Website Content Audits

May 05, 2015
Website Content Audit

One of the foundational deliverables for a website project is a content audit. A website content audit is a comprehensive website evaluation that takes into account multiple quantitative and qualitative factors in order to gauge current content quality, components, connections, structure, and function.

You know the adage “if it ain’t broke, don’t fix it”? Well, a website content audit helps us know what is broken so we do fix it. And often, you get the added perk of discovering some buried or obscured content gems that you’d want to do more with in the next iteration of the site.

All About Website Content Audits

If you love spreadsheets, you’ll love content audits! An audit typically manifests as a very large spreadsheet that tracks several pieces of information about a website. This includes a quantitative inventory, which tallies various facts about your website, and a qualitative assessment, in which a content expert makes judgments and recommendations about content.

Quantitative inventory criteria may include:

  • Page title
  • Meta description
  • URL
  • Document type
  • Update frequency
  • Duplicate content
  • Author/Owner
  • Content type
  • Media (e.g. video, photo, photo gallery)
  • Social media presence
  • Third-party embedded services (e.g. Google Map, calendar feed)
  • Analytics (specific metrics that are relevant to the content and/or project)

(Your content management system may be able to generate a good deal of this information. The Content Analysis Tool is a great service that can also help with collecting this information quickly.)

The qualitative component is what sets an audit apart from an inventory. It requires the content expert to closely evaluates each page and component of content against a set of criteria. Qualitative criteria may include:

  • Page priority
  • Communication goal
  • Key audience
  • ROT factor (is any of the content redundant, outdated, or trivial?)
  • Content quality
  • Visual content
  • Usability
  • Accessibility
  • Readability
  • SEO
  • Brand/messaging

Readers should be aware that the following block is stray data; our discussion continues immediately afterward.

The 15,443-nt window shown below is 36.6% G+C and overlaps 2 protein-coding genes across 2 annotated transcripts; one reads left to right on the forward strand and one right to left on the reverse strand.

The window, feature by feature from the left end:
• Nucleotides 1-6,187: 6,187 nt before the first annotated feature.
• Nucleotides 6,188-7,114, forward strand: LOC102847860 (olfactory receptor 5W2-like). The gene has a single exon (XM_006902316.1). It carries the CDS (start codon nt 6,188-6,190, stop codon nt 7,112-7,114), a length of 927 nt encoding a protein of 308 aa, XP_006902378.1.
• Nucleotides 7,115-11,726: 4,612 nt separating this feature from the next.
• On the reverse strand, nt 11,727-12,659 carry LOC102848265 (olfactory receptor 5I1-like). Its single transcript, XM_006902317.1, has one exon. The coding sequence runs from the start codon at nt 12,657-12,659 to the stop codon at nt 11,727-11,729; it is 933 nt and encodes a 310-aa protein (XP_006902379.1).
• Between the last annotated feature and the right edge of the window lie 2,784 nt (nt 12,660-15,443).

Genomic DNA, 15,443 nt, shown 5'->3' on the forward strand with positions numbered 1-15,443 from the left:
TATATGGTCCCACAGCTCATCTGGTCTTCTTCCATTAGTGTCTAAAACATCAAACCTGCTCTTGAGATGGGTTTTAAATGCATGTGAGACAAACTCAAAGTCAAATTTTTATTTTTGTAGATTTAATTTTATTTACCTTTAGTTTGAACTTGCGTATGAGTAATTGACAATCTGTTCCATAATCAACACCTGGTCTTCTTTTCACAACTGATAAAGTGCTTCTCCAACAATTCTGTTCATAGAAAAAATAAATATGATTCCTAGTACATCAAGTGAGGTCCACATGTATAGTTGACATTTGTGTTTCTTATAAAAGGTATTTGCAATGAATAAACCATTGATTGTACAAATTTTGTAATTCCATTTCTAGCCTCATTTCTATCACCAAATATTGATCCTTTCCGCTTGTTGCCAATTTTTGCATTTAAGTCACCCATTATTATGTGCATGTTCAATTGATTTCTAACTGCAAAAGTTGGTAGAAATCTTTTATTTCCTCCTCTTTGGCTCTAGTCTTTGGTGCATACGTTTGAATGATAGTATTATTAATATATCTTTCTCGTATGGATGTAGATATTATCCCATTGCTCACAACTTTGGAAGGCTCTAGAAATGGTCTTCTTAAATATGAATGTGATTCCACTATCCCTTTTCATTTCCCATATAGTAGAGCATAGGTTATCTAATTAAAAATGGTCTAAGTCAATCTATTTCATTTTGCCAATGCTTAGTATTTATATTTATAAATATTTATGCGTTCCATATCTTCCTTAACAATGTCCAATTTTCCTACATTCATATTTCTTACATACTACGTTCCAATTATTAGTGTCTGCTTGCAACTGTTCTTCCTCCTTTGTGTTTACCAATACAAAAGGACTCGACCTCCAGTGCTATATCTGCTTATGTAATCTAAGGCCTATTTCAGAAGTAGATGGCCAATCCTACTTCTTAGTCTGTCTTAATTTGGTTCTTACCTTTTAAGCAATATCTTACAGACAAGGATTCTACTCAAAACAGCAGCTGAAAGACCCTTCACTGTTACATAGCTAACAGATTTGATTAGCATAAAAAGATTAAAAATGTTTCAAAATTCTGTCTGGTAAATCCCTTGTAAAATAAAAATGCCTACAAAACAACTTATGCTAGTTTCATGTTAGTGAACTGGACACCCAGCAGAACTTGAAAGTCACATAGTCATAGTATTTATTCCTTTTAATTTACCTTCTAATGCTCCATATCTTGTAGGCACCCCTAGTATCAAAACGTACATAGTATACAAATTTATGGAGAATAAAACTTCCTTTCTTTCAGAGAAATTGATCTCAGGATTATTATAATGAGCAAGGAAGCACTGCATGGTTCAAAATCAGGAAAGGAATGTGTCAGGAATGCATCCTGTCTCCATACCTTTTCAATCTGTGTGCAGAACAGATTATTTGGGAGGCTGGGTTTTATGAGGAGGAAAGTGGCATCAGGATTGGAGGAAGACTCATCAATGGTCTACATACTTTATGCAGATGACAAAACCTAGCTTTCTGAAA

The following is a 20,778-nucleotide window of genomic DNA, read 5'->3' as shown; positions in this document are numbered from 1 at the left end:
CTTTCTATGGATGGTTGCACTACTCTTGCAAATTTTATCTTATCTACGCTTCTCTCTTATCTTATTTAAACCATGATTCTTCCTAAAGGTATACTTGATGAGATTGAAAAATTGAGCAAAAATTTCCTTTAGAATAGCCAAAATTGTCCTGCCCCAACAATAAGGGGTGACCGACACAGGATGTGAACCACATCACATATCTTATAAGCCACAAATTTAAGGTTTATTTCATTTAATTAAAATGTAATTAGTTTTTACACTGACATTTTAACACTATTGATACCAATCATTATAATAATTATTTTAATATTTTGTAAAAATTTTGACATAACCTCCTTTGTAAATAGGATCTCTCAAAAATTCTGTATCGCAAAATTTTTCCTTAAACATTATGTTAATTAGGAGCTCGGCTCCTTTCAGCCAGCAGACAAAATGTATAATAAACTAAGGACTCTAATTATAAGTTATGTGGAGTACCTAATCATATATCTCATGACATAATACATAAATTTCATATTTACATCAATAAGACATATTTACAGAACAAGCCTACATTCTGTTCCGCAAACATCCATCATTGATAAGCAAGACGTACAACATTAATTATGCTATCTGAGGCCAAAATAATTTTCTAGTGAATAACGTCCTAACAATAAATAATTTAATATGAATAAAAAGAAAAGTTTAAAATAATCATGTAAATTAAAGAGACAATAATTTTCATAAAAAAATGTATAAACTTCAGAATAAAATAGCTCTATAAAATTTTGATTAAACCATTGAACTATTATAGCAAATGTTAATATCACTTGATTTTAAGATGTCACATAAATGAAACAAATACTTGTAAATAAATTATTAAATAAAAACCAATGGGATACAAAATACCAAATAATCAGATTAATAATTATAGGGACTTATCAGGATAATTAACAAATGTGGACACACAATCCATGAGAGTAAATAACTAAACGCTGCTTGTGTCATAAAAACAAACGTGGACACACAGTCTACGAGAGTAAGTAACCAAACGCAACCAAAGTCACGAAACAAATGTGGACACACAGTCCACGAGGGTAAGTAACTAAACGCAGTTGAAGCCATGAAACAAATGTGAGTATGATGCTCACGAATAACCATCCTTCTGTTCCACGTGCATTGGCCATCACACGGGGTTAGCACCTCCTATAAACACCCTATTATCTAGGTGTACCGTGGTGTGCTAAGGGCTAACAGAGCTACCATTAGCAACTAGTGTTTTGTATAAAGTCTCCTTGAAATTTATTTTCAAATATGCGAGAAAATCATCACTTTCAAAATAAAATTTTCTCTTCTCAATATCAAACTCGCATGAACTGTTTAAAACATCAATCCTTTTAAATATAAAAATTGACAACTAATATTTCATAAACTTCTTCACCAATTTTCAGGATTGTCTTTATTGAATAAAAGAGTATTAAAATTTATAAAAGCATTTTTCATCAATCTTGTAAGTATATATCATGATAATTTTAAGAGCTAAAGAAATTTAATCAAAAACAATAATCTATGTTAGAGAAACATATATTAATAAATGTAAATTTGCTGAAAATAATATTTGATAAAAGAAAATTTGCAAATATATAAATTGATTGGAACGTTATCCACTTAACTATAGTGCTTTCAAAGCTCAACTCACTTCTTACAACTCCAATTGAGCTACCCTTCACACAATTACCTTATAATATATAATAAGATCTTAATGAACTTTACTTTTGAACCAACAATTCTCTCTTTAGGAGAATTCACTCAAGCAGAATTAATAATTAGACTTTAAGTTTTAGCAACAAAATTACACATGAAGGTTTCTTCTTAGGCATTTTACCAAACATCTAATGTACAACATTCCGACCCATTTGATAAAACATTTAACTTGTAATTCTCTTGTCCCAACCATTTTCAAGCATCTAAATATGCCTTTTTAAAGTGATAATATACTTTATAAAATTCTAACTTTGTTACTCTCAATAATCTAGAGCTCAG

• Style
  • Information architecture (e.g. hierarchy of information, calls to action)
  • Migrate, revise, or delete (Important! This is a key recommendation about the value of the current site content.)
  • General notes

Setting the Table

We call the audit a “foundational” deliverable because in many respects, it helps set the stage for the rest of the project.

When a website content audit is completed, we will have identified where there are content gaps, what patterns or relationships exist (or don’t exist) between different sections or type of content, and the general health of the content. This will all give us a great sense of how the content portion of the project will shape up going forward -- what content we need to create, what content needs revision, what content we aren’t migrating to the new site, and how much work it will take to complete.

The audit also serves a critical role for the sitemap and wireframe development phase. By having discovered those gaps, unearthed those gems, and identified those content patterns and relationships, we are well positioned to create an effective information architecture that solves the problems it needs to solve.

How to Focus the Scope of Your Website Content Audit

An audit may seem daunting, as some sites span several thousand pages. In that instance, you can do a representative audit of a certain page type (for example, news stories, product pages, academic program pages, staff bio pages) and extrapolate your assessment to all similar pages. Or, if time or money are limited, you may decide to focus your audit on particularly high-value or high-visibility sections of your site.

We find it helpful to sit down with our clients before beginning an audit to get a sense of general areas of concern, sections or issues where we should focus particular attention, and agreeing on the scope of the audit. It also helps to have agreed upon business and communication goals, as well as top target audiences, as to evaluate the current site’s success (or lack thereof) in serving them.

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